The development of a one-handed knee aspiration mechanism to aid in arthrocentesis; The importance of users in prosthetics design process
Rothemich, Brian, School of Engineering and Applied Science, University of Virginia
Barker, Shannon, EN-Biomed Engr Dept, University of Virginia
Allen, Timothy, EN-Biomed Engr Dept, University of Virginia
Ferguson, Sean, EN-Engineering and Society, University of Virginia
Miller, Mark, MD-ORTP Sports Med, University of Virginia
Backlund, Ian, Interns And Resident, University of Virginia
Modern society continues to innovate and improve the future of medicine. The goal for modern medicine is to find new methods, techniques, and innovations that enhance medical care further and better the quality of life for patients. The following two theses explore ideas relating to the enhancement of modern medicine.
The technical thesis sought to develop a new medical device to assist physicians during arthrocentesis procedures conducted on knee joints. Arthrocentesis is a procedure that is performed by using a syringe to extract synovial fluid from a swollen joint. The procedure is most effective at removing the most synovial fluid if the physician can use a second hand to push the fluid towards the syringe needle, commonly known as “milking” the joint. The goal for this project was to develop a one-handed knee aspiration mechanism that allows a physician to pull back the syringe plunger with one hand, thus freeing the second hand to milk the knee. The thesis details this problem’s significance and the design process to develop the final device. The final product was primarily fabricated from ASA plastic via 3D printing and successfully tested by multiple physicians.
The STS thesis explores the modern-day prosthetics industry and how users assist in the prosthetic design process in order to develop the most optimal designs and products available. Several successful prosthetic companies and their associated devices are evaluated for how they collect user data and feedback in order to inspire or innovate new prosthetic devices. The prosthetic industry heads towards an even more personalized route that uses modern-day design and manufacturing methods. These products improve the functionality and the quality of life for amputees via users’ direct and indirect incorporation into the design process.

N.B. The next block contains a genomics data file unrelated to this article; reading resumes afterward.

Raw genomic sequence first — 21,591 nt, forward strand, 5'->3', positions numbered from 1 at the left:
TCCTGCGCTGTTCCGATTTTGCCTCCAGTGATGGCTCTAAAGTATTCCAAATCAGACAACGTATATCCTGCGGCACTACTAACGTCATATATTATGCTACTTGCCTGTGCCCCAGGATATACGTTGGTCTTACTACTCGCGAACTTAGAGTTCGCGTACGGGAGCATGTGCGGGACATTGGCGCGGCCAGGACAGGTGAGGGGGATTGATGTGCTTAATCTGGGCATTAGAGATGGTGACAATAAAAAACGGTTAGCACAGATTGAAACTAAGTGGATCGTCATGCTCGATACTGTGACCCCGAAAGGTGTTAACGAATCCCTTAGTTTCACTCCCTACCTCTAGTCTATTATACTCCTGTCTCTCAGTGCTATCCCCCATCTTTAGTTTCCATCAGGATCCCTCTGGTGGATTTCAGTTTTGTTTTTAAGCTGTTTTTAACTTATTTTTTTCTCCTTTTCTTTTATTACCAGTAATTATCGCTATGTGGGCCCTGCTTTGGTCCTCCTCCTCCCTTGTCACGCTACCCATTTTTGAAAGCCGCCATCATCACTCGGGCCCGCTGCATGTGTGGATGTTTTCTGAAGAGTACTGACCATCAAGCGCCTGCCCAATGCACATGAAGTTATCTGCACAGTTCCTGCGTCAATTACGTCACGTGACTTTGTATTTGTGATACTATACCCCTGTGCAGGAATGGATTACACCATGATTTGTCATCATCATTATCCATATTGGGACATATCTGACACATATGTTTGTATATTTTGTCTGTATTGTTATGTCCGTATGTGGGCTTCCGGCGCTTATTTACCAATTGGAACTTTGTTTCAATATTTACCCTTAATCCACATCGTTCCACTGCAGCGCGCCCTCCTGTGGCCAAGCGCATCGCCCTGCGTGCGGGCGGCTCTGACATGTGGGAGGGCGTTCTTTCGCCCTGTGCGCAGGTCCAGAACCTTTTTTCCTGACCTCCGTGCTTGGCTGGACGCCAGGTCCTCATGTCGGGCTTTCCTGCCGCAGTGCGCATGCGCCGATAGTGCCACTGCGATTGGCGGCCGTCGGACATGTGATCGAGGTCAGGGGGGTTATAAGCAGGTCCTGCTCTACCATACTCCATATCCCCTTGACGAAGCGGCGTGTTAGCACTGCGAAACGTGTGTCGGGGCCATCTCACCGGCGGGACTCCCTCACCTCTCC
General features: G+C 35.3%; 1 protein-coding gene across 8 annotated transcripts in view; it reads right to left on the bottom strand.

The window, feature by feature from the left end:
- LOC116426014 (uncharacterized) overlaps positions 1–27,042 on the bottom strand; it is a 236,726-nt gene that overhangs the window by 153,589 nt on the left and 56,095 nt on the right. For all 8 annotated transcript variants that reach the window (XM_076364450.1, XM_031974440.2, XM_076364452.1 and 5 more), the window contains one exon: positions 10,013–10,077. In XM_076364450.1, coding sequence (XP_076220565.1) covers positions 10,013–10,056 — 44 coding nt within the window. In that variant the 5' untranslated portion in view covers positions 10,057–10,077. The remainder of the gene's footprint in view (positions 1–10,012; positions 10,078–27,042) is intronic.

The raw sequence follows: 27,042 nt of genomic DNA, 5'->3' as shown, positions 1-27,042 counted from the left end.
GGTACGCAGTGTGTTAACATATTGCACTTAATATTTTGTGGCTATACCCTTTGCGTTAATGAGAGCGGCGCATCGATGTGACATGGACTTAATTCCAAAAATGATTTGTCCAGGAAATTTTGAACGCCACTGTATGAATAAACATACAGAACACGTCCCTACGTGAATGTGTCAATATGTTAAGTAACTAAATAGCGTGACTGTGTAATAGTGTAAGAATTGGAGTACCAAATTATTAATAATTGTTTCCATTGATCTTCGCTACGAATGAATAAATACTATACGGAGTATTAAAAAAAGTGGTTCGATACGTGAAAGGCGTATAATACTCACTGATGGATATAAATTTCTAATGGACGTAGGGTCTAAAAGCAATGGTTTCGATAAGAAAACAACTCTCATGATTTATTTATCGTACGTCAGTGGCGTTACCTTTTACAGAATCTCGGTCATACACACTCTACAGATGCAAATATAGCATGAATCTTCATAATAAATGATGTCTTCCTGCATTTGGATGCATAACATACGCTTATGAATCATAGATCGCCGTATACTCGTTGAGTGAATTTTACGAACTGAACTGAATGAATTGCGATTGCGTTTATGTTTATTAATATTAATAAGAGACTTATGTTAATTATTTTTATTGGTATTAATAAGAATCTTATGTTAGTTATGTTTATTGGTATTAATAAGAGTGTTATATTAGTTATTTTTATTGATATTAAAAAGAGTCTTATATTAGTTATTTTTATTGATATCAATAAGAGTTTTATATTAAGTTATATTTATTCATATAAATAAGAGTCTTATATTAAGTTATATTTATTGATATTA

The capstone team developed the final iteration of the one-handed knee aspiration mechanism. Multiple physicians tested the device in a dry run trial that used a paired t-test to determine statistical significance of the device comfort and if the device made the procedure easier to perform. Upon final statistical analysis, the data from this trial showed to be statistically significant, thus proving that the mechanism increased comfort for the physicians and made the procedure easier to conduct. The next steps will be to continue gathering feedback from the clinical trials in order to produce more design iterations before pursuing a patent application. The STS research introduces a conversation about the importance of users in the design process for prosthetics devices. It explores the different manners medical device companies use in order to gather user feedback and data. This user feedback and incorporation into the design process produces the most optimal device for improving the users’ quality of life.
Lastly, I would like to acknowledge my teammates Victoria Annen and Emma Woessner for their dedication to completing the capstone project. In addition, I would like to thank Dr. Ian Backlund, Dr. Mark Miller, Prof. Shannon Barker, Prof. Timothy Allen, and Prof. Sean Ferguson for their assistance and guidance throughout the creation of both theses.
BS (Bachelor of Science)
prosthetics , syringe, users, arthrocentesis, knee aspiration
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